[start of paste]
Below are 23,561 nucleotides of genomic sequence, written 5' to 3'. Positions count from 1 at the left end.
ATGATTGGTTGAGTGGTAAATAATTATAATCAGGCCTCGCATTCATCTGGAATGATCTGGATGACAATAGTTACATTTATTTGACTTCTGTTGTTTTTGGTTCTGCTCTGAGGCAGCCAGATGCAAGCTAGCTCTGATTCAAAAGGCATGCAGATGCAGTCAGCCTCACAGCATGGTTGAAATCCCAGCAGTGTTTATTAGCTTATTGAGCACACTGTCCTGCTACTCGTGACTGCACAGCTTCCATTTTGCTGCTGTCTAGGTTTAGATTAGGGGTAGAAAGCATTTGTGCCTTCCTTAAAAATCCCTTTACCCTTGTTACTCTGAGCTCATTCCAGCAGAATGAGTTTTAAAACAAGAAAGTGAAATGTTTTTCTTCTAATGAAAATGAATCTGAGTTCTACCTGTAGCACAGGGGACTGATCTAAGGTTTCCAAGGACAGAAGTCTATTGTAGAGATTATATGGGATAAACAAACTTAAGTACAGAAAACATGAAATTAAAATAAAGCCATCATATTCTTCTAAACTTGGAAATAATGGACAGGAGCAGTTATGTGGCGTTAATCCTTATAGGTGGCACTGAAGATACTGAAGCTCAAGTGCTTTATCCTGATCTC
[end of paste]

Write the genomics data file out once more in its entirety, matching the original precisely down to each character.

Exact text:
Below are 23,561 nucleotides of genomic sequence, written 5' to 3'. Positions count from 1 at the left end.
ATGATTGGTTGAGTGGTAAATAATTATAATCAGGCCTCGCATTCATCTGGAATGATCTGGATGACAATAGTTACATTTATTTGACTTCTGTTGTTTTTGGTTCTGCTCTGAGGCAGCCAGATGCAAGCTAGCTCTGATTCAAAAGGCATGCAGATGCAGTCAGCCTCACAGCATGGTTGAAATCCCAGCAGTGTTTATTAGCTTATTGAGCACACTGTCCTGCTACTCGTGACTGCACAGCTTCCATTTTGCTGCTGTCTAGGTTTAGATTAGGGGTAGAAAGCATTTGTGCCTTCCTTAAAAATCCCTTTACCCTTGTTACTCTGAGCTCATTCCAGCAGAATGAGTTTTAAAACAAGAAAGTGAAATGTTTTTCTTCTAATGAAAATGAATCTGAGTTCTACCTGTAGCACAGGGGACTGATCTAAGGTTTCCAAGGACAGAAGTCTATTGTAGAGATTATATGGGATAAACAAACTTAAGTACAGAAAACATGAAATTAAAATAAAGCCATCATATTCTTCTAAACTTGGAAATAATGGACAGGAGCAGTTATGTGGCGTTAATCCTTATAGGTGGCACTGAAGATACTGAAGCTCAAGTGCTTTATCCTGATCTC